The Sunday Seuss came to church
Here’s the disclaimer upfront. Dr. Seuss died on September 24, 1991. So, technically, he did not come to church in Harford this past Sunday, September 12th.
One of his quotes did, however.
Seuss never explicitly wrote as a Christian with Christian ideology. This didn’t preclude him in this past Sunday’s sermon because Christian meaning in material that may not be intended as Christian can be used it to the glory of God.
A nugget of theological gold rests in Oh, The Places You’ll Go! Here Seuss writes, “If things start happening, don’t worry. Don’t stew. Just go right along and you’ll start happening, too.”
Theological? This? Yes.
Seasoned Christians get what is meant by “things happening.” These things happening aren’t necessarily good, at least at first. Sometimes very bad things are at work. I’ve shared from the pulpit before (and will share again) that I do not believe bad things happen from God. Not everyone agrees. Our Old Testament God shows anger and punishment. But I don’t think this is God, the very One who sent us a lifeline, our Savior. These bad things are a result of our sinful nature.
But Seuss is right. Things start happening. Pieces start coming together. Or, perhaps they have to fall apart before they can come together.
If the pieces are bad, hang on. Look. Listen. Pray. Read scripture. Seek counsel. In doing so, you’ll see God at work even in the rumble and ash of broken lives. This is what this quote means to me. The author who has an entire week dedicated to the reading of his books gives advice. He offers wisdom. Do not worry or stew. Don’t get stuck. Don’t sink.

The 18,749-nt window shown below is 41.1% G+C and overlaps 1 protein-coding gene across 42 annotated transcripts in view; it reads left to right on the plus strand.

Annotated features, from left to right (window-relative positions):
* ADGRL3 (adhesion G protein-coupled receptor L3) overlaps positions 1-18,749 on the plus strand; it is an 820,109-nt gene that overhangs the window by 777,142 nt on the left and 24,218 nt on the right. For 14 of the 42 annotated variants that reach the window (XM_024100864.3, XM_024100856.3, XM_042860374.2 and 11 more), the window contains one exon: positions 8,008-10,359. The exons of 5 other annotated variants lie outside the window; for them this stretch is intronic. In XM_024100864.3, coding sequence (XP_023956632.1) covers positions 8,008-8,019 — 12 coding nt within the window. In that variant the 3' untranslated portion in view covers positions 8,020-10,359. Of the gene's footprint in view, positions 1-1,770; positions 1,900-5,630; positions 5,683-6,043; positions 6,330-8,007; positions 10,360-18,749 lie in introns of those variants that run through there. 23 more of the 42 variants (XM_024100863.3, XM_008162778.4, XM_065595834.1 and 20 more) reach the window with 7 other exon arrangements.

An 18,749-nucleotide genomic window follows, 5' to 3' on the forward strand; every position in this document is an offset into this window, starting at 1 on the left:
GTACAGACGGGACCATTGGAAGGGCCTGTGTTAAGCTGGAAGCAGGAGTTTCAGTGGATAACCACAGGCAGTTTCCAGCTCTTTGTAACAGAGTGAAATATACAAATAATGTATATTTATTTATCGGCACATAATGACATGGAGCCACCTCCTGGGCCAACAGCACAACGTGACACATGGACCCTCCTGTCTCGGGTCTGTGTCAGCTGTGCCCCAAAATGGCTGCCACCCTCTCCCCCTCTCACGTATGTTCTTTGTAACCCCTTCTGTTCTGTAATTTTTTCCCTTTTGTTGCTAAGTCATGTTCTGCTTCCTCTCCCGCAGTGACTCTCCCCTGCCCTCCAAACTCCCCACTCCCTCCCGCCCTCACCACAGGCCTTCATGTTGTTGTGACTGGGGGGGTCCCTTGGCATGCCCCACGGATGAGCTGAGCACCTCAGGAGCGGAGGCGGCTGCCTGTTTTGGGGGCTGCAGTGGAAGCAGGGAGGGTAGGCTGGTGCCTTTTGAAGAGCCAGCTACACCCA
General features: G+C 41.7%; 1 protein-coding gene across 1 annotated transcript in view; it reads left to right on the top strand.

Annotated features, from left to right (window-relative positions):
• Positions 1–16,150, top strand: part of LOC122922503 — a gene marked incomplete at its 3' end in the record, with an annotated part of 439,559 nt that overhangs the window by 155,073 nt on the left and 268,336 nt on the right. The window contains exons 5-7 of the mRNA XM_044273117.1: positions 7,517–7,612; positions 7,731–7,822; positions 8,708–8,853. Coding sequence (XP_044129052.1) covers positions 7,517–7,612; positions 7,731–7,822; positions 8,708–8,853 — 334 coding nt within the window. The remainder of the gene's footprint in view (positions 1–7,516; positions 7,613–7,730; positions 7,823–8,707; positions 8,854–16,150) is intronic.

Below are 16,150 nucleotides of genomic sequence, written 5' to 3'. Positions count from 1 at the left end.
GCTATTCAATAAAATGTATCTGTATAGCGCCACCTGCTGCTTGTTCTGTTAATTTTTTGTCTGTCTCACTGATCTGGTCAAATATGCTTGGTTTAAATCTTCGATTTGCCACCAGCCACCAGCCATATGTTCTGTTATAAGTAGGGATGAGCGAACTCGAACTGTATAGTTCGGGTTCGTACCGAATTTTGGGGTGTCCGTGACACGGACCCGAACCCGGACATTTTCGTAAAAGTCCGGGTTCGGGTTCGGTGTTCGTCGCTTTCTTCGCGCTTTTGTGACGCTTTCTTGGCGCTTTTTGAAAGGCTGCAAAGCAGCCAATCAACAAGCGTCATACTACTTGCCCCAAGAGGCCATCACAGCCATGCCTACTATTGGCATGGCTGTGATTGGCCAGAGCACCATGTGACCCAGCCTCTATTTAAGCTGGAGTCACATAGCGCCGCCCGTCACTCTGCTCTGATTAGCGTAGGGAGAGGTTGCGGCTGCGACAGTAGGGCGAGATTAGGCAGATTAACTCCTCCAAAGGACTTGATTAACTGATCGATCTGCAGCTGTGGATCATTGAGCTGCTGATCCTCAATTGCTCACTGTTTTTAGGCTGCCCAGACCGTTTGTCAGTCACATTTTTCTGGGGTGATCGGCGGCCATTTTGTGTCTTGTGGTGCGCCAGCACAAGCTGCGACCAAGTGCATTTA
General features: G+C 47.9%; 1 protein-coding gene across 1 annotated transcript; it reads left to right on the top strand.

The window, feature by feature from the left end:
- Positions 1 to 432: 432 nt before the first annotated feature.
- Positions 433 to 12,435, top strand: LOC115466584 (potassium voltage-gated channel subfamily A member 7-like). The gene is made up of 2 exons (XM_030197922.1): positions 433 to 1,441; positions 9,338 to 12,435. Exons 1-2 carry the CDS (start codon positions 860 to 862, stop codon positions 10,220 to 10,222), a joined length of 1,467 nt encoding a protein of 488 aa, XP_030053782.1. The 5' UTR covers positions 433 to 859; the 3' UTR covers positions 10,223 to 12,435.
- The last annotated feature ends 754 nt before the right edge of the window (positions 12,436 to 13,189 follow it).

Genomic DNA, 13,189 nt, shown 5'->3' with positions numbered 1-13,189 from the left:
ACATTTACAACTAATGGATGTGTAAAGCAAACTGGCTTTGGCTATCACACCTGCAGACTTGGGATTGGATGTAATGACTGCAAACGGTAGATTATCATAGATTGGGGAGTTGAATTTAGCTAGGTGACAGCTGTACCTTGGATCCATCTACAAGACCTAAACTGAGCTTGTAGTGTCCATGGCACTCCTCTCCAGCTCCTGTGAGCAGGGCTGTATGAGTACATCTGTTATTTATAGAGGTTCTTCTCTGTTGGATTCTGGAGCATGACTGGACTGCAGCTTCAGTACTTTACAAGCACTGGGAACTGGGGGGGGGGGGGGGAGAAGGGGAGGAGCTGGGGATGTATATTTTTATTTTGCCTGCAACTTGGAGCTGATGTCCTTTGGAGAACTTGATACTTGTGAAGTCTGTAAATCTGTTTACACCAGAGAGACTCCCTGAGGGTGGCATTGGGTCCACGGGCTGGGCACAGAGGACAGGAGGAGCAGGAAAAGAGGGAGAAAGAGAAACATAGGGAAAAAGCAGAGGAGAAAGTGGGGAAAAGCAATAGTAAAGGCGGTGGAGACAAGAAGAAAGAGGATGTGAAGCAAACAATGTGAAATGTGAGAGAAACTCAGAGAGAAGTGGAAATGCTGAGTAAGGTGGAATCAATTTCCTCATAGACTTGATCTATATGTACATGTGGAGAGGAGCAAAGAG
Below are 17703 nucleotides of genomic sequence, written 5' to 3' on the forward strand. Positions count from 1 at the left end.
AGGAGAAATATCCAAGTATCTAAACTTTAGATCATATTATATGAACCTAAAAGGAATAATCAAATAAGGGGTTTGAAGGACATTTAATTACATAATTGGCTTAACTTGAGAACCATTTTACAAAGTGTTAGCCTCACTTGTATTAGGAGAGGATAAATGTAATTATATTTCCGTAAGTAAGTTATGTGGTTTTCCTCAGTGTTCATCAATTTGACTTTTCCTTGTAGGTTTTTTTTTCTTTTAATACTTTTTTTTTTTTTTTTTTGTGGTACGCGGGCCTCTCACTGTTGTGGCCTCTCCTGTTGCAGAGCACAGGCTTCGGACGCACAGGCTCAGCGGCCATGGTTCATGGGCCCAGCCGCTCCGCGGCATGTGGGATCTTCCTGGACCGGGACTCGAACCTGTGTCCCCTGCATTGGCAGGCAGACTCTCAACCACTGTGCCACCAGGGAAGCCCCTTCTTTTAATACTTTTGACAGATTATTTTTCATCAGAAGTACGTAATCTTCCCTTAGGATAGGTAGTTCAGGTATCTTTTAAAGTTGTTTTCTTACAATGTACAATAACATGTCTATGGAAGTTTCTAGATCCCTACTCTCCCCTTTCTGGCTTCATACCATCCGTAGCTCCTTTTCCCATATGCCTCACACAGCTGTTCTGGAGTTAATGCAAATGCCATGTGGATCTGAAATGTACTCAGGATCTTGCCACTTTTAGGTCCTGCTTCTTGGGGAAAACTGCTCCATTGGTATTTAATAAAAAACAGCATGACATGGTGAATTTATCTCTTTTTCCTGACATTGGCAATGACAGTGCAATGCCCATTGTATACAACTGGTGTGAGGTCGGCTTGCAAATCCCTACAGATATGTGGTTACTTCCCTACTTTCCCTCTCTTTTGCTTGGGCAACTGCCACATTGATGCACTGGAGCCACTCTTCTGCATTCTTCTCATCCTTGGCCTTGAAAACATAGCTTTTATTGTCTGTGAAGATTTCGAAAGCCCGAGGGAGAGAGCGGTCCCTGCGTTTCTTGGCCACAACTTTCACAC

I repeat what Seuss shares. “Just go right along and you’ll start happening, too.”
This is what Christians do. We move. Oh, don’t get me wrong. The Christian isn’t perfect. We can hold on to what needs to be let go. We can get stuck. Sometimes, we can get really stuck. But we keep going. As Seuss says, we keep happening.
God does make all things new (2 Corinthians 5:17, Isaiah 43:18-19, Romans 6:4). What once didn’t move eventually gives way. Blocks that once held us back become the very things we step up on to move past situations that, in hindsight, have given us Christian character.
I used this quote because Seuss has a lot to say about wisdom, and wisdom is found in the Book of Proverbs. The Book of Proverbs is the base for the sermon series called CHRISTIAN CHARACTER which began on Sunday, September 5th.
We Christians know of an active, always present God. This God—our God—is never done with us. To the contrary, God continually provides opportunities, insights, and wisdom. This is not done from a distance. This is done with intimate love and care.
Notice I didn’t say God makes life like Disney World every day. We are not rid of the realities of this world; we just don’t let the harshness blind us from what is coming. What is coming is the best thing ever. Eternal life.
Now I shared something important. I mentioned Christian character. God uses even the grit and the gunk of our lives to draw us to God’s plan for our lives. Even the hardest hit Christians—those who have truly walked a road of suffering—boast and delight in God.
Again, this life isn’t a Magic Kingdom. The next one is. We can make what we’ve been handed into a blessing. To do so takes character.
And that’s the point.
The son of German immigrants, Seuss (who was born Theodor Seuss Geisel) was raised as a Christian. He even attended worship services at his alma maters, Dartmouth and Oxford. Professionally, he never professed his Christian faith. What he did privately is another story.
But in your story, I advise this. Keep going. Keep asking, searching, seeking, reaching, wondering, and doing.
In other words, keep happening.